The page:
Iranian media is still buzzing with the unfolding details of a colossal corruption case involving nearly $3.5 billion and key Islamic Republic figures.
The number of officials implicated in the case is so high that the blame game has become very complicated. Iran’s economy is plagued by corruption cases that seem systematic and often work like this: An official with a network of other regime insiders manages to secure foreign currency for international trade at discounted government rate and then sells it in the black market.
Whenever such cases are revealed, the authorities usually cope out of responsibility by blaming former administrations or officials from the opposing political camp. However, the $3.5 billion embezzlement case of Debsh Tea Company involves officials from both the current and the previous presidential administrations -- including ministers of agriculture, industry as well as the governors of the Central Bank of Iran and the chiefs of Iranian Customs Administration. It has also led to discord between the judiciary and the presidential administration as well as the parliament.
Apart from the accusations of corruption between reformist and conservative factions, the government and the judiciary also disagree on how to manage the scandal. President Ebrahim Raisi has called for this case not to become "political," a code in Iranian politics for burying an issue. Raisi called for the coverup after reports revealed his administration’s part in the case. Some reports say that until 2020 the annual budget allocated for importing tea was around $300 million, but the budget suddenly tripled in 2021 without any justification. Iran International has also learned that former Agriculture Minister Javad Sadatinejad, was removed by Raisi in mid-April in relation to the case.
Debsh company, handling most of the country's tea imports, received a staggering $3.37 billion in foreign currency from the government on a preferential exchange rate for tea and machinery imports from 2019 to 2022. However, it has allegedly sold $1.4 billion of the currency on the free market at a higher rate. The company also sold low-grade tea imported from Kenya as high-grade tea originating from India, with a $12 difference per kilogram. The company has been also involved in what has been described as fraud by re-importing cheaper Iranian tea and pocketing the difference in foreign currency.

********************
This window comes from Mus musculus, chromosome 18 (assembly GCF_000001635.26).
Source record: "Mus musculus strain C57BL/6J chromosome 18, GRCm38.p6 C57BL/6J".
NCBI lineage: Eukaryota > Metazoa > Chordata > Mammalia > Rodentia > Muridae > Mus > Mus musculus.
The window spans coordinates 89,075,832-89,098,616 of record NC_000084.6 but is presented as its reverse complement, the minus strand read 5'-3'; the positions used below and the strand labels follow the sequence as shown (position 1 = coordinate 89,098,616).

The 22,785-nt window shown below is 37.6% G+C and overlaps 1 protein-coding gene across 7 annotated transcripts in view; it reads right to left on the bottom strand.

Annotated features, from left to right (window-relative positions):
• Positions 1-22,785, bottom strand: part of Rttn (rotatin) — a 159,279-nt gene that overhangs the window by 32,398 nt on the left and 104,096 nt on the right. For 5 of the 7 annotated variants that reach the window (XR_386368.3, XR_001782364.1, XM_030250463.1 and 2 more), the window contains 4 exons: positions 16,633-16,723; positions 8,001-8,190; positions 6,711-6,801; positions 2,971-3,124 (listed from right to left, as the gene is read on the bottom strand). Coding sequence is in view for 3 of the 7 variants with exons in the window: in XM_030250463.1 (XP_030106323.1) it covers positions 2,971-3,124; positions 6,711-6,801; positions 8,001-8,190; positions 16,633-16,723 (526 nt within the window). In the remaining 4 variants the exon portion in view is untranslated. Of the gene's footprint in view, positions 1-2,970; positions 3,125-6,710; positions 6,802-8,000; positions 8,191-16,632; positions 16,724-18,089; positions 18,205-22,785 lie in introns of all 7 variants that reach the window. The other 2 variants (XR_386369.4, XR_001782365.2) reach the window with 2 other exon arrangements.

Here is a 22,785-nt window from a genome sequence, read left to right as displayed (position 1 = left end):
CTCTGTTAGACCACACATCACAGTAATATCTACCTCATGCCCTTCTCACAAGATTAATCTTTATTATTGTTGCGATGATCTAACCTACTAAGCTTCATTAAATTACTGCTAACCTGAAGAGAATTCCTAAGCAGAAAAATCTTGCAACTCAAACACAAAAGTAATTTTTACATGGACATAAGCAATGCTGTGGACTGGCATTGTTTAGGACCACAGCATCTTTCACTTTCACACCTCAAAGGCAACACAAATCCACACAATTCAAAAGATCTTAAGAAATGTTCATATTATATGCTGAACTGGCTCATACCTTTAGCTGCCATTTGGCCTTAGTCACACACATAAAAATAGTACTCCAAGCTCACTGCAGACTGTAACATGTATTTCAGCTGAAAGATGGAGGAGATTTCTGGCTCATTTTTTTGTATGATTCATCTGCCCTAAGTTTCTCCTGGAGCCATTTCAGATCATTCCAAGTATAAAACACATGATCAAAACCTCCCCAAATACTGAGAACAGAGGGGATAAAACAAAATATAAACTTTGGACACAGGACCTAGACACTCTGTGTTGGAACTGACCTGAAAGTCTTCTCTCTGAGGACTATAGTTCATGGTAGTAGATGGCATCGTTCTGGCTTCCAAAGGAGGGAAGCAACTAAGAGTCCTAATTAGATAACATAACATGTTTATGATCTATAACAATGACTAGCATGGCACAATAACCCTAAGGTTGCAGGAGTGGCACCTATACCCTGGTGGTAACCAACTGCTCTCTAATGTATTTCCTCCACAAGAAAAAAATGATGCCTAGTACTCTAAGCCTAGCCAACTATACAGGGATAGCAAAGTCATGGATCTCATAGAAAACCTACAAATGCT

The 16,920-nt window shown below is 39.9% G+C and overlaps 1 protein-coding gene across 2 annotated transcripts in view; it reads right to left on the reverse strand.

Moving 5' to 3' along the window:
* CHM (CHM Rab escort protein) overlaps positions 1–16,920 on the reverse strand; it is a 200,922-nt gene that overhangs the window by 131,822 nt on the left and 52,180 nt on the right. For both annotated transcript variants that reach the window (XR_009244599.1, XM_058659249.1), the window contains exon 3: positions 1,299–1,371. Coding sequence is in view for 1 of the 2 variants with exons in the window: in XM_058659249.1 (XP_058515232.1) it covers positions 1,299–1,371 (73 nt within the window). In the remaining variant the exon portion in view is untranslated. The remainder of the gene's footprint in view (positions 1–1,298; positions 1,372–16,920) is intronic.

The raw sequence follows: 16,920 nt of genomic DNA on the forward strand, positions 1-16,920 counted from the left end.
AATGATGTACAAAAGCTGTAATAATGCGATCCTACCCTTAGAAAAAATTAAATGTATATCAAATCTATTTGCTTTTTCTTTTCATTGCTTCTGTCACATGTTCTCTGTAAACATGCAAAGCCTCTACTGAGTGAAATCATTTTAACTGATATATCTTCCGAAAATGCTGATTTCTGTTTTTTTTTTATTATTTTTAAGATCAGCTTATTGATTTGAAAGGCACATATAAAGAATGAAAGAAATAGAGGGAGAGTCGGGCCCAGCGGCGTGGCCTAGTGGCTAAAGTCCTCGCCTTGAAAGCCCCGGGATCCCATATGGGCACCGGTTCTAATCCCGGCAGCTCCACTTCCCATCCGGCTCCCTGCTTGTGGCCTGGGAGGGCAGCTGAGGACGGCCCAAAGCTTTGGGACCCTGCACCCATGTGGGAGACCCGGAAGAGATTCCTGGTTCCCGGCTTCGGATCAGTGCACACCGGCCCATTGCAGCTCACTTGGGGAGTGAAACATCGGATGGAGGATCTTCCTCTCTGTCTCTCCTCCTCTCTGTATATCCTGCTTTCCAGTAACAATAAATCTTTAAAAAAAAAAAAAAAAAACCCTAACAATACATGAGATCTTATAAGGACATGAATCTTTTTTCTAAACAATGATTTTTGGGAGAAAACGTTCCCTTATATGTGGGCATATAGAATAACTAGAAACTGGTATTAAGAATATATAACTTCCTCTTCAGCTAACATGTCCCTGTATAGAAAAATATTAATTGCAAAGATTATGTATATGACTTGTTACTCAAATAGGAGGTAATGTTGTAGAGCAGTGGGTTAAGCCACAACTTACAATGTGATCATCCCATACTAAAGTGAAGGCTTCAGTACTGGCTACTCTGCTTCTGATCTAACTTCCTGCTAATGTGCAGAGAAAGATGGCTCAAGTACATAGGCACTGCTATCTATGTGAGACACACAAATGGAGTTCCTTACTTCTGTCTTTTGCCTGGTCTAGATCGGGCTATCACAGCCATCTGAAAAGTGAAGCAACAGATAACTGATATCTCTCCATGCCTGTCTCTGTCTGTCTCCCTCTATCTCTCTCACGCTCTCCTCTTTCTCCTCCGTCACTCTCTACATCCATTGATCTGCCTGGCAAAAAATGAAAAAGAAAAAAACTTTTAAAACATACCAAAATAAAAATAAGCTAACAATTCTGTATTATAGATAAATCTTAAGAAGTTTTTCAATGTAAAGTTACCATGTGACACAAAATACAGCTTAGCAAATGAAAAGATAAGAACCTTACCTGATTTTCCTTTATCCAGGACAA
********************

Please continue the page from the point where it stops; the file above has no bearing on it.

Iran’s Chief Justice Gholam-Hossein Mohseni-Eje said Thursday that "The government has reported the dismissal of 60 individuals in this case, but these individuals have not been named." A few hours later, government spokesman Ali Bahadori Jahromi said that the dismissal of 60 managers in the past two years is not only over this particular case. Jahromi said earlier this week that several low and mid-ranking officials have been arrested over the case. The CEO of the company, Akbar Rahimi, is reportedly under arrest too. No reports about the details of these arrests and dismissals have been shared with the media and it is not even known if any court hearing was held.
Although top officials, including Supreme Leader Ali Khamenei, claim that corruption in the country is not systematic, the case of Debsh tea company could not have been allocated $3.5 billion while the total consumption of tea barely hits $300 million. According to former editor of conservative Kayhan daily, Mehdi Nasiri, such a large amount of corruption is not possible in Iran without the involvement of top officials and Khamenei's office.
The scandal has enraged Iranians who are suffering from a wide range of economic problems as well as shortages of medicines and some food items as the government has failed to lower inflation, currently above 50 percent.
Iran's top Sunni cleric Mowlavi Abdolhamid said during his Friday sermon that Islamic Republic officials acknowledge the extensive prevalence of corruption, which has reached a point where they are unable to curb or eradicate it. He stressed the necessity for fundamental changes to combat corruption, echoing the people's outcry that past policies have proven ineffective. The outspoken leader of Iran's Sunnis referring to the tea scandal said, "Corruption has become so widespread that some have dared to embezzle this amount for themselves."
Underlining that such a huge corruption case is not possible without the knowledge or coordination of senior officials, reformist Etemad newspaper says, “The main problem is that, aside from a general headline, no details have been released about the highest authorities involved.”